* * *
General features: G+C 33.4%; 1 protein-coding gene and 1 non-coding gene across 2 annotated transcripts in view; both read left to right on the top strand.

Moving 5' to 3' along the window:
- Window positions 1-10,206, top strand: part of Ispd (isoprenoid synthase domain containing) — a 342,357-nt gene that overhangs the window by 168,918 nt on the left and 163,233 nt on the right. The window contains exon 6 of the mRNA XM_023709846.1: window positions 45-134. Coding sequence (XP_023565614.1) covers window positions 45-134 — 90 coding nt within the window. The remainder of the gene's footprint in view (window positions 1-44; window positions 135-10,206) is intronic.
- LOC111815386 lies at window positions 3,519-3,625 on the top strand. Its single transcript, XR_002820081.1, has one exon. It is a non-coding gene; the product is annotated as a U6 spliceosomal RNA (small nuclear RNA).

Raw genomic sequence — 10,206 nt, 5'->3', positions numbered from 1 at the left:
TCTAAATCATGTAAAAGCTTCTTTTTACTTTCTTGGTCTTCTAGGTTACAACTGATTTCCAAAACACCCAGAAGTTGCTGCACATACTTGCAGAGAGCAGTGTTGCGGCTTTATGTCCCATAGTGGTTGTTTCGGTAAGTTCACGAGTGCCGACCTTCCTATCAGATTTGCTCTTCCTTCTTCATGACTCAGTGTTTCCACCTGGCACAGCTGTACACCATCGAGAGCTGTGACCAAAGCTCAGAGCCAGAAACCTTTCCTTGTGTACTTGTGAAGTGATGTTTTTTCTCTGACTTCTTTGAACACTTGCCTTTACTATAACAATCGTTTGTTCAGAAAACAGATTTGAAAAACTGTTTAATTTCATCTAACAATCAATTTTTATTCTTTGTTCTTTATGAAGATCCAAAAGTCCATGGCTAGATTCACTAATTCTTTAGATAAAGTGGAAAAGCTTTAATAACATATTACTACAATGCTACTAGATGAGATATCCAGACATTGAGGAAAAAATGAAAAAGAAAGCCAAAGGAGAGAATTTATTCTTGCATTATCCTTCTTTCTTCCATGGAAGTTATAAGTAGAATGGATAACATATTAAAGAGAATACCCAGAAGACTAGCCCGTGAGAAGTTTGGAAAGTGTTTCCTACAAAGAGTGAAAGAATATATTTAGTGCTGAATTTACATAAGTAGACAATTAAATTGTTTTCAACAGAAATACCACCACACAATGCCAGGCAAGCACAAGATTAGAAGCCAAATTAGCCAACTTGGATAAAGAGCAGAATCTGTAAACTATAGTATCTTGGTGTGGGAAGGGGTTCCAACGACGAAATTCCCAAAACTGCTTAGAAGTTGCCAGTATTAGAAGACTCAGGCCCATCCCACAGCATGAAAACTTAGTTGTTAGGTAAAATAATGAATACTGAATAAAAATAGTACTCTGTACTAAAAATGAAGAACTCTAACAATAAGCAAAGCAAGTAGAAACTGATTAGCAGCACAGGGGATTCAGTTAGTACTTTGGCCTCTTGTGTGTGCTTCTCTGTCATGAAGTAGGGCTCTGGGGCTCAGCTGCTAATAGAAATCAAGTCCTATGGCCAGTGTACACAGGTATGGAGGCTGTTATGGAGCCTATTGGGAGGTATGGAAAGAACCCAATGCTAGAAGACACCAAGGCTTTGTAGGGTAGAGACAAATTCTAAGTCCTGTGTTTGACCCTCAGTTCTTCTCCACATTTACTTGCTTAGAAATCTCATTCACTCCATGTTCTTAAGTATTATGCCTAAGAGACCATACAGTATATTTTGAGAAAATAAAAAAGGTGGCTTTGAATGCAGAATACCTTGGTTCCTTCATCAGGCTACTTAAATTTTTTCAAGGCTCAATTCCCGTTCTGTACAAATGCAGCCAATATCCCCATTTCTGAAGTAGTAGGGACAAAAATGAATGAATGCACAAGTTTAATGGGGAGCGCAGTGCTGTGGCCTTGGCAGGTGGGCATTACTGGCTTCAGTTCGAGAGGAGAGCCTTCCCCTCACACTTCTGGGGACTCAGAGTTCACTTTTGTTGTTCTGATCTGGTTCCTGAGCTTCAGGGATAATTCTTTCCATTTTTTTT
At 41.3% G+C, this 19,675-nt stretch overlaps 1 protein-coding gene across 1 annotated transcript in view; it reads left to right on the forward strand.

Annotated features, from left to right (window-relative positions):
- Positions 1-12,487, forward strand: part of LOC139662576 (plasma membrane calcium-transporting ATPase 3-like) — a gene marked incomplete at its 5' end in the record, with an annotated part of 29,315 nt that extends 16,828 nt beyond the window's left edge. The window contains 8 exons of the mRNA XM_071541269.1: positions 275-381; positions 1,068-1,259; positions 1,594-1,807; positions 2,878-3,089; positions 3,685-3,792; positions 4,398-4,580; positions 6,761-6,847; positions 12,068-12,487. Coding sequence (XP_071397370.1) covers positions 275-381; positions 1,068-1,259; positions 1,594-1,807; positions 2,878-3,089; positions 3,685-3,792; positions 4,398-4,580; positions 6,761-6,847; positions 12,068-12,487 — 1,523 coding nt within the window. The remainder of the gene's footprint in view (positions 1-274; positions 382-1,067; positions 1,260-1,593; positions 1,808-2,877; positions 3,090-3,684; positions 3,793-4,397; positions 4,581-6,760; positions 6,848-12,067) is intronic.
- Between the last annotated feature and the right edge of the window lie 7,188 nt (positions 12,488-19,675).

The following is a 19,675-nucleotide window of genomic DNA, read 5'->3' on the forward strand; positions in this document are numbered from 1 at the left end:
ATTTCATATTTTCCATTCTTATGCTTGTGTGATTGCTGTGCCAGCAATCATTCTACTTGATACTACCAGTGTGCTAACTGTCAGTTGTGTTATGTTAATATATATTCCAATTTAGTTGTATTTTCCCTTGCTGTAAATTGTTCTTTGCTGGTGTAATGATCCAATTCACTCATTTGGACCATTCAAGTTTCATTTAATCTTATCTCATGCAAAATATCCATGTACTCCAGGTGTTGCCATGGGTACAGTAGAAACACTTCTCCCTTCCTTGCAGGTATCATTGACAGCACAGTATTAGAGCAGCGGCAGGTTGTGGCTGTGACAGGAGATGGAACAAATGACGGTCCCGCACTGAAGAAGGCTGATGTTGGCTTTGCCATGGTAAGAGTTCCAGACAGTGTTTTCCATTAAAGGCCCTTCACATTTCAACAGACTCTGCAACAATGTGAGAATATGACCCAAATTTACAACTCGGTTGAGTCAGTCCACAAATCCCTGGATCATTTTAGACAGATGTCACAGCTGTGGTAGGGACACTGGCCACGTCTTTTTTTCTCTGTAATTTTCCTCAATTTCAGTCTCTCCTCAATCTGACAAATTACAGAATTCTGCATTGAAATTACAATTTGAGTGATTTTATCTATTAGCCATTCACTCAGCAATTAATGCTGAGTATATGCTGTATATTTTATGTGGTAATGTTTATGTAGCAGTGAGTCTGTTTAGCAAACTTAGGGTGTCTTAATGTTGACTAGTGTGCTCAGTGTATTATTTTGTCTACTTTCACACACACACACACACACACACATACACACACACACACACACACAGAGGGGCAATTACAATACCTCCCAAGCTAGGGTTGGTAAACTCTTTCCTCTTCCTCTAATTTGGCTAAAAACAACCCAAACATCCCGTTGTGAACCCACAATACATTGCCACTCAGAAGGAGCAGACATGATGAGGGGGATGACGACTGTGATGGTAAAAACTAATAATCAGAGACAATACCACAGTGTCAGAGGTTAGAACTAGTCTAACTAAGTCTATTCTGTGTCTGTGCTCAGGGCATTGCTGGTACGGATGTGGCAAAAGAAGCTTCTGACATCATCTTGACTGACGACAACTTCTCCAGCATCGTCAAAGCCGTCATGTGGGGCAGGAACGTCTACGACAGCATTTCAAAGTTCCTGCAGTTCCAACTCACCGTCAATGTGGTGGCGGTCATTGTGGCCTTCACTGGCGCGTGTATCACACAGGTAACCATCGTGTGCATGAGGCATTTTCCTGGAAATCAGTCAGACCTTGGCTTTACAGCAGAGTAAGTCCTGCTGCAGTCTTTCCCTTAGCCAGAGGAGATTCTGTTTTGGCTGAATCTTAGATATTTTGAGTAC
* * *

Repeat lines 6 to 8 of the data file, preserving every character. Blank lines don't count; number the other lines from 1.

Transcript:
TCTAAATCATGTAAAAGCTTCTTTTTACTTTCTTGGTCTTCTAGGTTACAACTGATTTCCAAAACACCCAGAAGTTGCTGCACATACTTGCAGAGAGCAGTGTTGCGGCTTTATGTCCCATAGTGGTTGTTTCGGTAAGTTCACGAGTGCCGACCTTCCTATCAGATTTGCTCTTCCTTCTTCATGACTCAGTGTTTCCACCTGGCACAGCTGTACACCATCGAGAGCTGTGACCAAAGCTCAGAGCCAGAAACCTTTCCTTGTGTACTTGTGAAGTGATGTTTTTTCTCTGACTTCTTTGAACACTTGCCTTTACTATAACAATCGTTTGTTCAGAAAACAGATTTGAAAAACTGTTTAATTTCATCTAACAATCAATTTTTATTCTTTGTTCTTTATGAAGATCCAAAAGTCCATGGCTAGATTCACTAATTCTTTAGATAAAGTGGAAAAGCTTTAATAACATATTACTACAATGCTACTAGATGAGATATCCAGACATTGAGGAAAAAATGAAAAAGAAAGCCAAAGGAGAGAATTTATTCTTGCATTATCCTTCTTTCTTCCATGGAAGTTATAAGTAGAATGGATAACATATTAAAGAGAATACCCAGAAGACTAGCCCGTGAGAAGTTTGGAAAGTGTTTCCTACAAAGAGTGAAAGAATATATTTAGTGCTGAATTTACATAAGTAGACAATTAAATTGTTTTCAACAGAAATACCACCACACAATGCCAGGCAAGCACAAGATTAGAAGCCAAATTAGCCAACTTGGATAAAGAGCAGAATCTGTAAACTATAGTATCTTGGTGTGGGAAGGGGTTCCAACGACGAAATTCCCAAAACTGCTTAGAAGTTGCCAGTATTAGAAGACTCAGGCCCATCCCACAGCATGAAAACTTAGTTGTTAGGTAAAATAATGAATACTGAATAAAAATAGTACTCTGTACTAAAAATGAAGAACTCTAACAATAAGCAAAGCAAGTAGAAACTGATTAGCAGCACAGGGGATTCAGTTAGTACTTTGGCCTCTTGTGTGTGCTTCTCTGTCATGAAGTAGGGCTCTGGGGCTCAGCTGCTAATAGAAATCAAGTCCTATGGCCAGTGTACACAGGTATGGAGGCTGTTATGGAGCCTATTGGGAGGTATGGAAAGAACCCAATGCTAGAAGACACCAAGGCTTTGTAGGGTAGAGACAAATTCTAAGTCCTGTGTTTGACCCTCAGTTCTTCTCCACATTTACTTGCTTAGAAATCTCATTCACTCCATGTTCTTAAGTATTATGCCTAAGAGACCATACAGTATATTTTGAGAAAATAAAAAAGGTGGCTTTGAATGCAGAATACCTTGGTTCCTTCATCAGGCTACTTAAATTTTTTCAAGGCTCAATTCCCGTTCTGTACAAATGCAGCCAATATCCCCATTTCTGAAGTAGTAGGGACAAAAATGAATGAATGCACAAGTTTAATGGGGAGCGCAGTGCTGTGGCCTTGGCAGGTGGGCATTACTGGCTTCAGTTCGAGAGGAGAGCCTTCCCCTCACACTTCTGGGGACTCAGAGTTCACTTTTGTTGTTCTGATCTGGTTCCTGAGCTTCAGGGATAATTCTTTCCATTTTTTTT
At 41.3% G+C, this 19,675-nt stretch overlaps 1 protein-coding gene across 1 annotated transcript in view; it reads left to right on the forward strand.

Annotated features, from left to right (window-relative positions):